“We want to be in the top four by the end of the year. Last year was a bit disappointing. Our aspirations are to get back to the front. We know that will take a little bit more time.

“We’ve got all the technology infrastructure either in or going to be pretty much completed this year. So that’s quite exciting, and we have some good developments coming.

“But so does every other single team in Formula 1. So we need do need to pick up the pace.”

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Author information

Keith Collantine
Lifelong motor sport fan Keith set up RaceFans in 2005 - when it was originally called F1 Fanatic. Having previously worked as a motoring...
Claire Cottingham
Claire has worked in motorsport for much of her career, covering a broad mix of championships including Formula One, Formula E, the BTCC, British...

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15 comments on “McLaren “need to pick up the pace” in 2023 – Brown”

  1. Quite similar to how they began last season. I expect them to be weaker than Aston Martin & Alpine in the first few races. But i will be a bit surprised if they end up behind Alfa Romeo and Alpha Tauri.

  2. If I had to guess, both Aston Martin and Alpine will probably start the season ahead of Mclaren. Crazy to think that Mclaren is still dropping the ball so massively after a promising 2021 season.

  3. It’s very early days, but even at this stage it’s looking like this season is shaping up to be a less dramatic version of the start of 2022. RBR and Ferrari probably out in front pace wise with Mercedes now still a little behind, though not as behind as last time.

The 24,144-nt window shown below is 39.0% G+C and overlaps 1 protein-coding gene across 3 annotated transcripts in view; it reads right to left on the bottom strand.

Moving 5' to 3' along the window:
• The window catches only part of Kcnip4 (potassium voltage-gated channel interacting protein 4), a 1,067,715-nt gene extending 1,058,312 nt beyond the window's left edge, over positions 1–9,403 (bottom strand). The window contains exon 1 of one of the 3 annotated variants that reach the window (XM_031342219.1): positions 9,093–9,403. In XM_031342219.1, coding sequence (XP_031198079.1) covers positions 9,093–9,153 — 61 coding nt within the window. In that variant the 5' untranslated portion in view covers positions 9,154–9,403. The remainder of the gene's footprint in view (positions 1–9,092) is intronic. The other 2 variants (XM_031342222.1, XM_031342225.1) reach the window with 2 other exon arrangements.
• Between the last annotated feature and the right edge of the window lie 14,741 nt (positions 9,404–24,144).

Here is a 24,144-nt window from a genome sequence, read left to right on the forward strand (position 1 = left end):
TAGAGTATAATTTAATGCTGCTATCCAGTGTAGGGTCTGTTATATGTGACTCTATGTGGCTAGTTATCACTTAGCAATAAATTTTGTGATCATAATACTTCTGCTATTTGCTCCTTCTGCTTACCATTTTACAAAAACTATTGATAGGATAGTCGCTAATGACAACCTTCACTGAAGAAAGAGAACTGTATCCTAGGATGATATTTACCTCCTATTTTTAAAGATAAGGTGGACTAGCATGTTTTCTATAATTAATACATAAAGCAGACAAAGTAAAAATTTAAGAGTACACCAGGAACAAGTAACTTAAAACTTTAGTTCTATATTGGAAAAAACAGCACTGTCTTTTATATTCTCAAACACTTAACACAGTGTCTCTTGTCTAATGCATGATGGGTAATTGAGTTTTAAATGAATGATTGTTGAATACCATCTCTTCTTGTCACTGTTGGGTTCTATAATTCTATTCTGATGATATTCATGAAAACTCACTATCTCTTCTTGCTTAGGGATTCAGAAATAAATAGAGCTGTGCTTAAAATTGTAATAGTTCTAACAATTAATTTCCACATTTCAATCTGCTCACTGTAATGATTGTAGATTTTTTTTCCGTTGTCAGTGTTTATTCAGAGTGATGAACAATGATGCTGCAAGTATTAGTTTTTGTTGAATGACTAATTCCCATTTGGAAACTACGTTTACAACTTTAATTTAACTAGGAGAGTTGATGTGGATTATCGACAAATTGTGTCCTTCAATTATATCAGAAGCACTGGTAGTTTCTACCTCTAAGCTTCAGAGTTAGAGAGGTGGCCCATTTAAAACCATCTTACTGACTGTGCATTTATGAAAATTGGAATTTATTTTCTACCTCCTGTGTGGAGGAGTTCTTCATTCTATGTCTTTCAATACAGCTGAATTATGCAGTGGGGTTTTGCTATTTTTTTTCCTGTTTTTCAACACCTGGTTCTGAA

We then have McLaren struggling again as the season starts just like last year. With possibly Alpine and Aston Martin sitting in front of them to begin with and who knows if longer.

  4. As a McLaren fan, I pray for the day that a pre-season actually gives me hope!

    1. @sonnycrockett I remember the last time that happened in 2013. It still wasn’t pretty!

    2. Why do I put myself through the torment of being a McLaren fan

  5. BLS (@brightlampshade)
    24th February 2023, 13:13

    Wonder what McLarens issue is, they seem to find a strength in their car and then never seem able to build on that strength.

    1. Is there a parallel in the management structure at Ferrari and McLaren.?
      Most would agree that the organization structure that has made Scuderia Ferrari the “award winning” team they are today, is likely not the best way to run an F1 operation.
      They have the power unit, facilities that should be superior to Red Bull, an experienced team and more than capable drivers. It just seems that at McLaren, there are lots of chiefs, all of whom seem to be trying to drive the bus.